Adding Value to Desktop Valuations: The Use of Artificial Intelligence Techniques to Assist in Residential Property Price Forecasting

Ian Wilson, Andrew Ware, David Jenkins, Stuart Paris

Research output: Chapter in Book/Report/Conference proceedingConference contributionpeer-review

Abstract

Property values are currently assessed by professional valuers, who estimate values based on current bid prices (open market values). This approach has failed to predict the periodic market crises or to produce estimates of long-term sustainable value. This research examines the use of artificial intelligence techniques, trained using national economic, social and residential property transaction time-series data, to forecast trends within the housing market. Work was undertaken to identify a measure of house prices that showed no overall trend. Such a representation has two major advantages. First is that the measure represents a time independent indicator of the state of the housing market in relation to its underlying average. Second is that it is easier to isolate those factors causing the measure to vary over time, and it allows the removal of the date as an explicit variable in models. Neural networks were trained using as inputs economic data and the previous quarter’s measure of house prices. The single output was the current quarter’s measure of house prices. The trained networks were used to make successive one period (quarter) ahead forecasts. The results show that artificial neural networks, trained using national economic, social and residential property transaction time-series data, can be used to forecast trends within the housing market under various market conditions.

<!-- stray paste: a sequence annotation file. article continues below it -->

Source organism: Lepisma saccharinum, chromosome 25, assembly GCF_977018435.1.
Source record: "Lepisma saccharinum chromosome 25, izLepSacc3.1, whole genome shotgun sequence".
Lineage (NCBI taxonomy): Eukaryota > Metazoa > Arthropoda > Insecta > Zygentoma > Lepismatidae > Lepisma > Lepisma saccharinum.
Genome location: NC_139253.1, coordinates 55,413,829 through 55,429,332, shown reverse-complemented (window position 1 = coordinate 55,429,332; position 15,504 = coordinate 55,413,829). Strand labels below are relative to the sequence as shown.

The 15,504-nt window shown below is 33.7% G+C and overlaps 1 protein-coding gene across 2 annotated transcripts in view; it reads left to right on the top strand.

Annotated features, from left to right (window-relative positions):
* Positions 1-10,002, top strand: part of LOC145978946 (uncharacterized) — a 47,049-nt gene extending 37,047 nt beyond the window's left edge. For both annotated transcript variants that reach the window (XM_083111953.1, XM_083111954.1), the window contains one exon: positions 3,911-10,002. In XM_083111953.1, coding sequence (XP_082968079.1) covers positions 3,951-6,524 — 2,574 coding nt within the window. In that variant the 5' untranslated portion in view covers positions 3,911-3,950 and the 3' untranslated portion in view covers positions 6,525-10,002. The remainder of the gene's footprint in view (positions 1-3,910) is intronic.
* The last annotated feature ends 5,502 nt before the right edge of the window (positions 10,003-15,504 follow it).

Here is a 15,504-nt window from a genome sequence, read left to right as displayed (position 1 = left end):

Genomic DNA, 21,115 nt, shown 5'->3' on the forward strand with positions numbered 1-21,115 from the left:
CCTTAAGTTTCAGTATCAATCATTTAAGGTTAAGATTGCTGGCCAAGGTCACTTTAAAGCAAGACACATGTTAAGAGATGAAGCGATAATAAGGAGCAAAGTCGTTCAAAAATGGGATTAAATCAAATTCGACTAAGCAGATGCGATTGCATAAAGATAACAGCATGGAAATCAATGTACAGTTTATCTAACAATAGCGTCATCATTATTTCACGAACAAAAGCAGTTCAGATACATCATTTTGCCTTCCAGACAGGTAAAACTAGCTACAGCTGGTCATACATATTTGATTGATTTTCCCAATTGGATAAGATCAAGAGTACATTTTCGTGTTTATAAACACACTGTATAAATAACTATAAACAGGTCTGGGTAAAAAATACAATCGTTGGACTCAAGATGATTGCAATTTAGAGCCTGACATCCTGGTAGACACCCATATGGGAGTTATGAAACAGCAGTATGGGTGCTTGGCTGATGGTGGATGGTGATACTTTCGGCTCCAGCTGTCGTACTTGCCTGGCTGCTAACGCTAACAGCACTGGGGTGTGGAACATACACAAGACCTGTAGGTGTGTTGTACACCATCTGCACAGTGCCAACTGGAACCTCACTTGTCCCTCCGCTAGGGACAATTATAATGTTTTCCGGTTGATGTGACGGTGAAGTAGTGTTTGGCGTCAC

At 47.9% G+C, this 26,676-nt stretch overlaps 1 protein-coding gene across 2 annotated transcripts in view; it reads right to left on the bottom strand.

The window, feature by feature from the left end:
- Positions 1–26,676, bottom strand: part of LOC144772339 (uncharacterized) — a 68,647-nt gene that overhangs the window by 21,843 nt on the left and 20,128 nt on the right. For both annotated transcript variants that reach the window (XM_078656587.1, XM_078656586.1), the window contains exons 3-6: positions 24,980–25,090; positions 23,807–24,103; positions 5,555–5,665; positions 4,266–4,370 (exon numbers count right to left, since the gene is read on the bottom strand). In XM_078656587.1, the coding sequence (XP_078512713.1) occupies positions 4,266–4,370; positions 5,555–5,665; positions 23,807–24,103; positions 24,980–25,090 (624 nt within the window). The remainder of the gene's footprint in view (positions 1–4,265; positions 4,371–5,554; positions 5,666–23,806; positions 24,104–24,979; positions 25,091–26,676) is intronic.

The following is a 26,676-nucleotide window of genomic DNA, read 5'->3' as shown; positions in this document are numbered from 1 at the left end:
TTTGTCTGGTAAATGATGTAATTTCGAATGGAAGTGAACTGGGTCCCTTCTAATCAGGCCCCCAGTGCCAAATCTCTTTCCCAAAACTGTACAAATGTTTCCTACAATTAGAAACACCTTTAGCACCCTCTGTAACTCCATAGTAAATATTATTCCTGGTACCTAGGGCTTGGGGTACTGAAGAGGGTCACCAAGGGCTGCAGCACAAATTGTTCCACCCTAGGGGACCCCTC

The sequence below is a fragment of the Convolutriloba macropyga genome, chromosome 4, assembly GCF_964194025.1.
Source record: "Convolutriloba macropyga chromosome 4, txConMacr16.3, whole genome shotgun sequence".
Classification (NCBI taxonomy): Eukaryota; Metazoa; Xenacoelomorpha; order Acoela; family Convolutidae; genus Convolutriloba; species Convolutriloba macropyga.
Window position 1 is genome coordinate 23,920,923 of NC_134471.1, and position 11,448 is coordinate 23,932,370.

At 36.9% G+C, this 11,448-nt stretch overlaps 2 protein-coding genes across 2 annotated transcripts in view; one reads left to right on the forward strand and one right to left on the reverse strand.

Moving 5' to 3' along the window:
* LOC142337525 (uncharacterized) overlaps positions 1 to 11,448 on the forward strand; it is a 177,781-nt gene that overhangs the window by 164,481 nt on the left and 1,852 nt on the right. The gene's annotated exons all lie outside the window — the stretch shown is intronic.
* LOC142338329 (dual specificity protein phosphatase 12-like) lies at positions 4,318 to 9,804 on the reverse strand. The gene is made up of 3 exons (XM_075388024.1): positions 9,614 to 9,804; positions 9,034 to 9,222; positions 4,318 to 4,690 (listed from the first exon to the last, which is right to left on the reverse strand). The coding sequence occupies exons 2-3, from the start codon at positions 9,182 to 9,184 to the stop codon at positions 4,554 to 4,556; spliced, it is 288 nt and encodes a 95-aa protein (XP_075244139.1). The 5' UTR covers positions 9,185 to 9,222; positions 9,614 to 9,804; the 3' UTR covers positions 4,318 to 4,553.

Original languageEnglish
Title of host publicationProceedings of: The Cutting Edge 2001, The Real Estate Research Conference of the RICS Research Foundation
Publication statusPublished - 2001

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